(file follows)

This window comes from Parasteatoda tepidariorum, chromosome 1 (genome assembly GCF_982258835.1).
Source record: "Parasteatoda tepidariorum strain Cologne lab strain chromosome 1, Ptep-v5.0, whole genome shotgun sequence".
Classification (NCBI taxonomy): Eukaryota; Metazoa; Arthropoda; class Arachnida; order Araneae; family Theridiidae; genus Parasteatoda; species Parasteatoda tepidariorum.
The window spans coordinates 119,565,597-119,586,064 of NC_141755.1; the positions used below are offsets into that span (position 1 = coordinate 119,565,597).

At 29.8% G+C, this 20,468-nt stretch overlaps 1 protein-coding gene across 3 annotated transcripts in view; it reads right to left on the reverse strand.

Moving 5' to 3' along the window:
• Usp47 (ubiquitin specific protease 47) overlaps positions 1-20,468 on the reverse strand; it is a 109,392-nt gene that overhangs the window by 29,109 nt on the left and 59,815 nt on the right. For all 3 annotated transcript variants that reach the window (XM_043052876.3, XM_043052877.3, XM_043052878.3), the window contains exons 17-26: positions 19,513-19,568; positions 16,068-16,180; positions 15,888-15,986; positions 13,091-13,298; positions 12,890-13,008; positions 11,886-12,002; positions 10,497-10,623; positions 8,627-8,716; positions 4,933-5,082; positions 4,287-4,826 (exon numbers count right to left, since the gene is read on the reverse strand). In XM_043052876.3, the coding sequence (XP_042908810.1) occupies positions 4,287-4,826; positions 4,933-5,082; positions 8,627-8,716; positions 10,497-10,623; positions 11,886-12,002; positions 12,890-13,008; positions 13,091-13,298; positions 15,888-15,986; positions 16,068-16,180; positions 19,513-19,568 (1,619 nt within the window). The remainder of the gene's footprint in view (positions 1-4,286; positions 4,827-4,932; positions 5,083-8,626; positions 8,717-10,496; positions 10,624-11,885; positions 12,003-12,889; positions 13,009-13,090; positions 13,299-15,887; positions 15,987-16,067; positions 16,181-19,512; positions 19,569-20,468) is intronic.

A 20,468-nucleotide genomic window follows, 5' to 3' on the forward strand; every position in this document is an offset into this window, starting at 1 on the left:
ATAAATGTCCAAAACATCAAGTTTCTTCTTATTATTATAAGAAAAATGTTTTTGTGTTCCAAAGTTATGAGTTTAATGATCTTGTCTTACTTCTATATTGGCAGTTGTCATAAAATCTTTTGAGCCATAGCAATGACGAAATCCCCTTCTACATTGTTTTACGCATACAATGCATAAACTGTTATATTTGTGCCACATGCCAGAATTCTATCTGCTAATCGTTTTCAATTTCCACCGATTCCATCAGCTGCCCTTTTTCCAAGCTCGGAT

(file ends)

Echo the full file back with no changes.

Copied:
This window comes from Parasteatoda tepidariorum, chromosome 1 (genome assembly GCF_982258835.1).
Source record: "Parasteatoda tepidariorum strain Cologne lab strain chromosome 1, Ptep-v5.0, whole genome shotgun sequence".
Classification (NCBI taxonomy): Eukaryota; Metazoa; Arthropoda; class Arachnida; order Araneae; family Theridiidae; genus Parasteatoda; species Parasteatoda tepidariorum.
The window spans coordinates 119,565,597-119,586,064 of NC_141755.1; the positions used below are offsets into that span (position 1 = coordinate 119,565,597).

At 29.8% G+C, this 20,468-nt stretch overlaps 1 protein-coding gene across 3 annotated transcripts in view; it reads right to left on the reverse strand.

Moving 5' to 3' along the window:
• Usp47 (ubiquitin specific protease 47) overlaps positions 1-20,468 on the reverse strand; it is a 109,392-nt gene that overhangs the window by 29,109 nt on the left and 59,815 nt on the right. For all 3 annotated transcript variants that reach the window (XM_043052876.3, XM_043052877.3, XM_043052878.3), the window contains exons 17-26: positions 19,513-19,568; positions 16,068-16,180; positions 15,888-15,986; positions 13,091-13,298; positions 12,890-13,008; positions 11,886-12,002; positions 10,497-10,623; positions 8,627-8,716; positions 4,933-5,082; positions 4,287-4,826 (exon numbers count right to left, since the gene is read on the reverse strand). In XM_043052876.3, the coding sequence (XP_042908810.1) occupies positions 4,287-4,826; positions 4,933-5,082; positions 8,627-8,716; positions 10,497-10,623; positions 11,886-12,002; positions 12,890-13,008; positions 13,091-13,298; positions 15,888-15,986; positions 16,068-16,180; positions 19,513-19,568 (1,619 nt within the window). The remainder of the gene's footprint in view (positions 1-4,286; positions 4,827-4,932; positions 5,083-8,626; positions 8,717-10,496; positions 10,624-11,885; positions 12,003-12,889; positions 13,009-13,090; positions 13,299-15,887; positions 15,987-16,067; positions 16,181-19,512; positions 19,569-20,468) is intronic.

A 20,468-nucleotide genomic window follows, 5' to 3' on the forward strand; every position in this document is an offset into this window, starting at 1 on the left:
ATAAATGTCCAAAACATCAAGTTTCTTCTTATTATTATAAGAAAAATGTTTTTGTGTTCCAAAGTTATGAGTTTAATGATCTTGTCTTACTTCTATATTGGCAGTTGTCATAAAATCTTTTGAGCCATAGCAATGACGAAATCCCCTTCTACATTGTTTTACGCATACAATGCATAAACTGTTATATTTGTGCCACATGCCAGAATTCTATCTGCTAATCGTTTTCAATTTCCACCGATTCCATCAGCTGCCCTTTTTCCAAGCTCGGAT